Browsing Journal of Range Management, Volume 49, Number 3 (May 1996) by Subjects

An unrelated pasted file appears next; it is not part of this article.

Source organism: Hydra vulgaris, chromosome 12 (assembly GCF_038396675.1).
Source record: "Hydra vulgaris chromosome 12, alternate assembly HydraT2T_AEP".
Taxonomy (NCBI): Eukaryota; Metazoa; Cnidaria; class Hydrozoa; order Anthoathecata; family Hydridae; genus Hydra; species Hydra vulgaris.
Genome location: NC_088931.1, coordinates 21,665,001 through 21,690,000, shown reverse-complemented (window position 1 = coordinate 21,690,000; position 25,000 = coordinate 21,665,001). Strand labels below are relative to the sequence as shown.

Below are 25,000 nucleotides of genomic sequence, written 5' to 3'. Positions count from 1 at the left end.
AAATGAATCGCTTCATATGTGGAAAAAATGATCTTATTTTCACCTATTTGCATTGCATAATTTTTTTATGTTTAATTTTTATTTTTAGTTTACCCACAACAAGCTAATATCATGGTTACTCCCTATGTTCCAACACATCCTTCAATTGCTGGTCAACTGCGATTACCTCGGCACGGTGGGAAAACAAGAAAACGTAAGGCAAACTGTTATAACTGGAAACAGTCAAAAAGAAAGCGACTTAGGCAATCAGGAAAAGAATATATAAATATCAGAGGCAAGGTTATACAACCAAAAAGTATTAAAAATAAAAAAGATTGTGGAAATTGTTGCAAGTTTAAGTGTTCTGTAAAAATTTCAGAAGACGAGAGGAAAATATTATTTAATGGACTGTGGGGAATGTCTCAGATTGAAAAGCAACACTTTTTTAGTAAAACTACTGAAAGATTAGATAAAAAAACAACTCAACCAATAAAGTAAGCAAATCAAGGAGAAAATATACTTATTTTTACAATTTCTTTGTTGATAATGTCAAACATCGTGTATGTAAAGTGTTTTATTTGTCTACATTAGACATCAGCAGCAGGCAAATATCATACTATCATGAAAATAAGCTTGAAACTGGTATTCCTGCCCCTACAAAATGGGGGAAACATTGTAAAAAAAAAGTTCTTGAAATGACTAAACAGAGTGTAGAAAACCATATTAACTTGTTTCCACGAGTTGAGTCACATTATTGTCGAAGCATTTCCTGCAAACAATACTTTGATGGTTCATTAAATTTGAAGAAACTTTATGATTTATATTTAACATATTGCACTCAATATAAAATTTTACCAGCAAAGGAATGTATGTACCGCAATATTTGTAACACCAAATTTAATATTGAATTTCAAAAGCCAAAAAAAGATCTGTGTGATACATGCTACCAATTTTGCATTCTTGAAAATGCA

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A theoretical basis for study and management of trampling by cattleCattle trampling of endangered plants, certain animal species, and ground nests may be a management concern on rangeland. Researchers need theoretical models of trampling loss to assist in design of studies and interpretation of results. Managers can use such models to assist in grazing management decisions. We present null (random background) models for predicting probability of trampling loss, explore the effects of failure of assumptions underlying these models, and develop alternative models for dealing with nonrandom grazing and nonrandom placement of vulnerable objects. The null models predict that if time-based stocking rate (head-days ha-1) is held constant and 1 pasture is grazed under several rotation schedules (a study design used to simulate rotational grazing), or if 1 pasture is divided into n paddocks through which 1 herd rotates, the probability of trampling is operationally constant. This qualitative prediction holds when grazing is nonindependent and nonrandom, competing risks exist, and objects subject to trampling are dispersed nonrandomly. Quantitative predictions of the null models do not hold under nonrandom grazing, which is expected to reduce probability of trampling. Researchers can use predictions of the models as a priori hypotheses. If empirical results deviate from the predictions, then researchers should search for the underlying cause-effect mechanisms. For management, the models indicate that trampling varies with livestock density and time grazed but is independent of herd rotation.